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Though population growth slows, county adds residents

There was a time when it seemed Clark County would never stop growing.

Now people wonder when it will stop shrinking.

The county still managed to attract 23,741 new residents in 12 months despite economic decline and a high unemployment rate, according to the U.S. Census Bureau.

But the county’s population growth has slowed. The Census Bureau estimated the county added 60,506 residents three years ago.

As of July 1, 2009, there were 1,902,834 residents in Clark County compared with the 1,879,093 reported one year earlier.

But the numbers are different than the ones recorded by the state demographer.

According to the state, there were 1,952,040 people in the county as of July 1, 2009, 49,206 people more than what census officials documented. And state officials are reporting a loss of 15,676 people in the same 12-month span.

In Washoe County, the Census Bureau estimated 414,820 residents in July 2009 while the state reported 416,632.

And in Esmeralda County, the Census Bureau reported a 38-person loss, leaving 626 in the entire county. The state reported 1,187 people, nearly doubling the total.

So where did all these extra people come from, which numbers are more accurate, and how could two sets of data recording the same thing have such different results?

State demographer Jeff Hardcastle said because both agencies collect information using different methodologies, clear population data will not come until after the 2010 census. The results are expected in the fall.

“They are estimates,” Hardcastle said. “Given the data we have in hand and the methods we have in hand, they’re the best we can do.”

Census Bureau officials collect information based on births, deaths and net domestic and international migrations using the 2000 census numbers as a base population.

Minor errors in tax records and changes in birth, death or Medicaid records can cause national statistics in smaller populations to be over-counted or undercounted, Hardcastle added.

State officials calculate population by the number of housing units and their occupancy rates, the work force, job growth, utility information — such as electricity and gas bills — and driver’s license data, among other factors.

But temporary residency can alter utility information, and not everyone changes over their driver’s license information when they move out of state, which can throw off population estimates, Hardcastle added.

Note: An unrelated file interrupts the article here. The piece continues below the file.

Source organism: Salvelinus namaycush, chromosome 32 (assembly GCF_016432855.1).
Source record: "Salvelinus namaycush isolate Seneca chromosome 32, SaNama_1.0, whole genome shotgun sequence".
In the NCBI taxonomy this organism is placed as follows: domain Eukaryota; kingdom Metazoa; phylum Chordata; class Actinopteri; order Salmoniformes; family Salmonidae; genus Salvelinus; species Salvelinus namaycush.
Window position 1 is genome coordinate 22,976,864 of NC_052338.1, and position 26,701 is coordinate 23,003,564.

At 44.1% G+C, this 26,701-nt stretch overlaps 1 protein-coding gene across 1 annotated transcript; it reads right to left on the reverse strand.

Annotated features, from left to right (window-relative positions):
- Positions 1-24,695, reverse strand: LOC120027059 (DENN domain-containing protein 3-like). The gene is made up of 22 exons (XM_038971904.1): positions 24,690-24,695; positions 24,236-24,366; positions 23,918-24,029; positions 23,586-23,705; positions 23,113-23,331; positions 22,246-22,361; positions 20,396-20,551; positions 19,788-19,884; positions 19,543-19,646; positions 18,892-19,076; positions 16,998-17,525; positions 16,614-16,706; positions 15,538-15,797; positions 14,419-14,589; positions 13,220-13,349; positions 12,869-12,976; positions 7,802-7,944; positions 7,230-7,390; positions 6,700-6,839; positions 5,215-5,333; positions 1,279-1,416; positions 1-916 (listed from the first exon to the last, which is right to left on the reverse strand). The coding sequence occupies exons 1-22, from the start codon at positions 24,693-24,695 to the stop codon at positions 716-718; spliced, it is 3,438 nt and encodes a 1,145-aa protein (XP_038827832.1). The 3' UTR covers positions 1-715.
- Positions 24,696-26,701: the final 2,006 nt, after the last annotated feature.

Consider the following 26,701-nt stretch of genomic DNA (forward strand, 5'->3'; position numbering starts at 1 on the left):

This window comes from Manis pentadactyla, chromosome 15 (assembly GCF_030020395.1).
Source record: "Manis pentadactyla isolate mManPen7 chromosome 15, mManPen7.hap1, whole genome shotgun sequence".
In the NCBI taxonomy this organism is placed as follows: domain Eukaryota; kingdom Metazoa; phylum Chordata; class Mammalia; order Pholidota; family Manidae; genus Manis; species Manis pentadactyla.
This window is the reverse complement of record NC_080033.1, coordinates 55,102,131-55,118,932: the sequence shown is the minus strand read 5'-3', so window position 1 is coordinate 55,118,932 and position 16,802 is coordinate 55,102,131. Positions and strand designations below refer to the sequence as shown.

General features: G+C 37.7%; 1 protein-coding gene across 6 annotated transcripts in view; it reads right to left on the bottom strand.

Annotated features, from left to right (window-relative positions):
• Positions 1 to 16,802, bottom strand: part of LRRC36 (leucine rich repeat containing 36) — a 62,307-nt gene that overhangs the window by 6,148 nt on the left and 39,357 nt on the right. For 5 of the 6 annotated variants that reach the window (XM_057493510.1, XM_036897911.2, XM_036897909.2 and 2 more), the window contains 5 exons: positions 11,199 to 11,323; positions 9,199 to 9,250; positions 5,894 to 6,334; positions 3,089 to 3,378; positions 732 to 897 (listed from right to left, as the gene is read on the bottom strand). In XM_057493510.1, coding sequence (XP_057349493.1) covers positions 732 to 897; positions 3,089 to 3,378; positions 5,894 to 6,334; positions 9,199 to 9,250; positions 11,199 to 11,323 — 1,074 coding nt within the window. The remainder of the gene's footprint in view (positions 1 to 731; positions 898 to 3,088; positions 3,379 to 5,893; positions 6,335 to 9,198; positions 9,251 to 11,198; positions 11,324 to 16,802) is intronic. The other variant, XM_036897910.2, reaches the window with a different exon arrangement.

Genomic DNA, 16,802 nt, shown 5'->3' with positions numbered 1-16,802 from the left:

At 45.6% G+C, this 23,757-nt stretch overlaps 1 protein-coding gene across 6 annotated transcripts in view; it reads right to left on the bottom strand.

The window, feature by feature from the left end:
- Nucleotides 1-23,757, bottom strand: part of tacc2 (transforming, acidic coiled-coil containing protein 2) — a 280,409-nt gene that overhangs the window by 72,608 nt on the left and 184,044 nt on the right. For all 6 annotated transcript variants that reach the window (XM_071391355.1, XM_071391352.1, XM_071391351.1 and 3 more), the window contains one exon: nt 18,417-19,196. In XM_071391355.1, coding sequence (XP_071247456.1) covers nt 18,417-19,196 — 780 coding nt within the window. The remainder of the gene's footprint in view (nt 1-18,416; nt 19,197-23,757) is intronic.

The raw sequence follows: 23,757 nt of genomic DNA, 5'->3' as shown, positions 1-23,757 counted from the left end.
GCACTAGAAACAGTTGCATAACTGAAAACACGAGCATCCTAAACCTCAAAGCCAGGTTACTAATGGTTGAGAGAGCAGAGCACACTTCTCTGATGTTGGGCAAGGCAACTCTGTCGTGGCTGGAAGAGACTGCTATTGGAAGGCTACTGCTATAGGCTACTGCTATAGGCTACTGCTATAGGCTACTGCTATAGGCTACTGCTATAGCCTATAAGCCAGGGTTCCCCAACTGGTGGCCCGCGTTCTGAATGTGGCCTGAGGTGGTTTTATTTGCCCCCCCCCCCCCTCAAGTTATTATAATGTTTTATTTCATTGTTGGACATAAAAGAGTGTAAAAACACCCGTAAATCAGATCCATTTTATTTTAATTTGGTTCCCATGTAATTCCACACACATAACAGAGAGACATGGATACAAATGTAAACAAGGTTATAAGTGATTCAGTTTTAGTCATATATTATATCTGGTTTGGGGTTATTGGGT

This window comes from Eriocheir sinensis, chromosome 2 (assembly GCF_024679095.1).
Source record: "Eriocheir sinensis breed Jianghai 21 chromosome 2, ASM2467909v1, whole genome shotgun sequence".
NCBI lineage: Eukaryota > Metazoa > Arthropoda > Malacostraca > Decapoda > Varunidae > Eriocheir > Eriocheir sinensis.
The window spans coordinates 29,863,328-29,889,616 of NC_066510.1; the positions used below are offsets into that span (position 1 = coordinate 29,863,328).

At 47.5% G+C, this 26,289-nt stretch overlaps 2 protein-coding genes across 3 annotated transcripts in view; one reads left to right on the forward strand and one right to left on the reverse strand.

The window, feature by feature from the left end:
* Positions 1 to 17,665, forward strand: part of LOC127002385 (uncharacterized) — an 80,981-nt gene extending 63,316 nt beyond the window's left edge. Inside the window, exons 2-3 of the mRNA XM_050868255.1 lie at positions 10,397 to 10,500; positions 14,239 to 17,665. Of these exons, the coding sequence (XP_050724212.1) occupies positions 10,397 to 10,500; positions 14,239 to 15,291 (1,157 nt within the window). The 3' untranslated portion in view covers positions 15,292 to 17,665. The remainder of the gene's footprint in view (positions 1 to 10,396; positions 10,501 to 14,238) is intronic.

“It’s not like there are 50,000 people (census officials) magically missed,” Hardcastle said. “Their method across the country tends not to do well with smaller jurisdictions and rapidly growing or rapidly changing areas. Until recently, we’ve been growing fairly rapidly.”

According to the Census Bureau, despite the housing bubble and increased energy costs, among other economic challenges, Nevada was the fastest- growing state in the country for 20 of the past 21 years.

Nevada stands to get a fourth seat in Congress based on data collected in the 2010 census. The 435 seats in the House are divided among the states every 10 years, based on the census data.

State legislatures are responsible for drawing new congressional districts. The reapportionment from the 2010 census will go into effect for the 2012 election.

The 3rd Congressional District was created because of population growth tracked by the 2000 census.

“Having people participate in the census is going to give us a good count,” Hardcastle said. “It’s a report card on me and the Census Bureau. It impacts congressional representation and significant federal funding.”

Census workers are wrapping up their door-to-door tracking by the end of June, and officials are asking people to contact their offices if they have not been counted.

Contact Kristi Jourdan at kjourdan@reviewjournal.com or 702-383-0279. The Associated Press contributed to this report.

 

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